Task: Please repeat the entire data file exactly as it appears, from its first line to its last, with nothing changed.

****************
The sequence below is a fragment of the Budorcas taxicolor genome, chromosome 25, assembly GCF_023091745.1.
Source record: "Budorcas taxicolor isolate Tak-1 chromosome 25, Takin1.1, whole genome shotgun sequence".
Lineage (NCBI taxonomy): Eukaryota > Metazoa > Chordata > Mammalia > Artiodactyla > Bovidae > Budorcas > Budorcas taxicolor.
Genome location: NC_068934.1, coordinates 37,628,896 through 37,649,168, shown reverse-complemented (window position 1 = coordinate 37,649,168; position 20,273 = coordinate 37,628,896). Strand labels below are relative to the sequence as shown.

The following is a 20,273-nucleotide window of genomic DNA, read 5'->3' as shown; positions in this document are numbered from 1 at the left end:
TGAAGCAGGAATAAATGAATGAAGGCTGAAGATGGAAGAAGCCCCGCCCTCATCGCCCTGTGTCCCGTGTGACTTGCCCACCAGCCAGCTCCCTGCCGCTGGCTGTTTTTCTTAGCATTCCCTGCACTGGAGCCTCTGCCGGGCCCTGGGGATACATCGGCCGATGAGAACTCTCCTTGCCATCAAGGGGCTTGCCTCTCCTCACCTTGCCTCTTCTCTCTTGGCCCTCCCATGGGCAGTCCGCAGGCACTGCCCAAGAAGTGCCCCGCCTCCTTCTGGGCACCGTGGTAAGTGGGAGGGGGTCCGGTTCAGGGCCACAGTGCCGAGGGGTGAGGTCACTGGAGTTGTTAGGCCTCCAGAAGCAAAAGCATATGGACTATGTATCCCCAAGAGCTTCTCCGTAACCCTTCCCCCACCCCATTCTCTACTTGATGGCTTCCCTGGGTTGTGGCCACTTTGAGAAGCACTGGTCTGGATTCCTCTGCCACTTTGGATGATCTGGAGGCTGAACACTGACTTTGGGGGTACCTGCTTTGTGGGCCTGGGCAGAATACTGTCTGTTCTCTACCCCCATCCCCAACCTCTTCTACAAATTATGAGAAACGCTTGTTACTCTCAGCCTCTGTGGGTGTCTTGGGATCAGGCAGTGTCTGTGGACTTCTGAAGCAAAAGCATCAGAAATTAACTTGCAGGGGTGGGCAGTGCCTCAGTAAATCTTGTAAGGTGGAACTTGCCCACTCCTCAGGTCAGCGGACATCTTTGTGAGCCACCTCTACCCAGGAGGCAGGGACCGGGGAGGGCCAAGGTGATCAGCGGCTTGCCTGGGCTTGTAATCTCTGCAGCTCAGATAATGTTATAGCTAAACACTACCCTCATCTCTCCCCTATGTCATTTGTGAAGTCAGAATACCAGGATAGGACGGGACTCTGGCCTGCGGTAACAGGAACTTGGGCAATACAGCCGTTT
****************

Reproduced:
The sequence below is a fragment of the Budorcas taxicolor genome, chromosome 25, assembly GCF_023091745.1.
Source record: "Budorcas taxicolor isolate Tak-1 chromosome 25, Takin1.1, whole genome shotgun sequence".
Lineage (NCBI taxonomy): Eukaryota > Metazoa > Chordata > Mammalia > Artiodactyla > Bovidae > Budorcas > Budorcas taxicolor.
Genome location: NC_068934.1, coordinates 37,628,896 through 37,649,168, shown reverse-complemented (window position 1 = coordinate 37,649,168; position 20,273 = coordinate 37,628,896). Strand labels below are relative to the sequence as shown.

The following is a 20,273-nucleotide window of genomic DNA, read 5'->3' as shown; positions in this document are numbered from 1 at the left end:
TGAAGCAGGAATAAATGAATGAAGGCTGAAGATGGAAGAAGCCCCGCCCTCATCGCCCTGTGTCCCGTGTGACTTGCCCACCAGCCAGCTCCCTGCCGCTGGCTGTTTTTCTTAGCATTCCCTGCACTGGAGCCTCTGCCGGGCCCTGGGGATACATCGGCCGATGAGAACTCTCCTTGCCATCAAGGGGCTTGCCTCTCCTCACCTTGCCTCTTCTCTCTTGGCCCTCCCATGGGCAGTCCGCAGGCACTGCCCAAGAAGTGCCCCGCCTCCTTCTGGGCACCGTGGTAAGTGGGAGGGGGTCCGGTTCAGGGCCACAGTGCCGAGGGGTGAGGTCACTGGAGTTGTTAGGCCTCCAGAAGCAAAAGCATATGGACTATGTATCCCCAAGAGCTTCTCCGTAACCCTTCCCCCACCCCATTCTCTACTTGATGGCTTCCCTGGGTTGTGGCCACTTTGAGAAGCACTGGTCTGGATTCCTCTGCCACTTTGGATGATCTGGAGGCTGAACACTGACTTTGGGGGTACCTGCTTTGTGGGCCTGGGCAGAATACTGTCTGTTCTCTACCCCCATCCCCAACCTCTTCTACAAATTATGAGAAACGCTTGTTACTCTCAGCCTCTGTGGGTGTCTTGGGATCAGGCAGTGTCTGTGGACTTCTGAAGCAAAAGCATCAGAAATTAACTTGCAGGGGTGGGCAGTGCCTCAGTAAATCTTGTAAGGTGGAACTTGCCCACTCCTCAGGTCAGCGGACATCTTTGTGAGCCACCTCTACCCAGGAGGCAGGGACCGGGGAGGGCCAAGGTGATCAGCGGCTTGCCTGGGCTTGTAATCTCTGCAGCTCAGATAATGTTATAGCTAAACACTACCCTCATCTCTCCCCTATGTCATTTGTGAAGTCAGAATACCAGGATAGGACGGGACTCTGGCCTGCGGTAACAGGAACTTGGGCAATACAGCCGTTT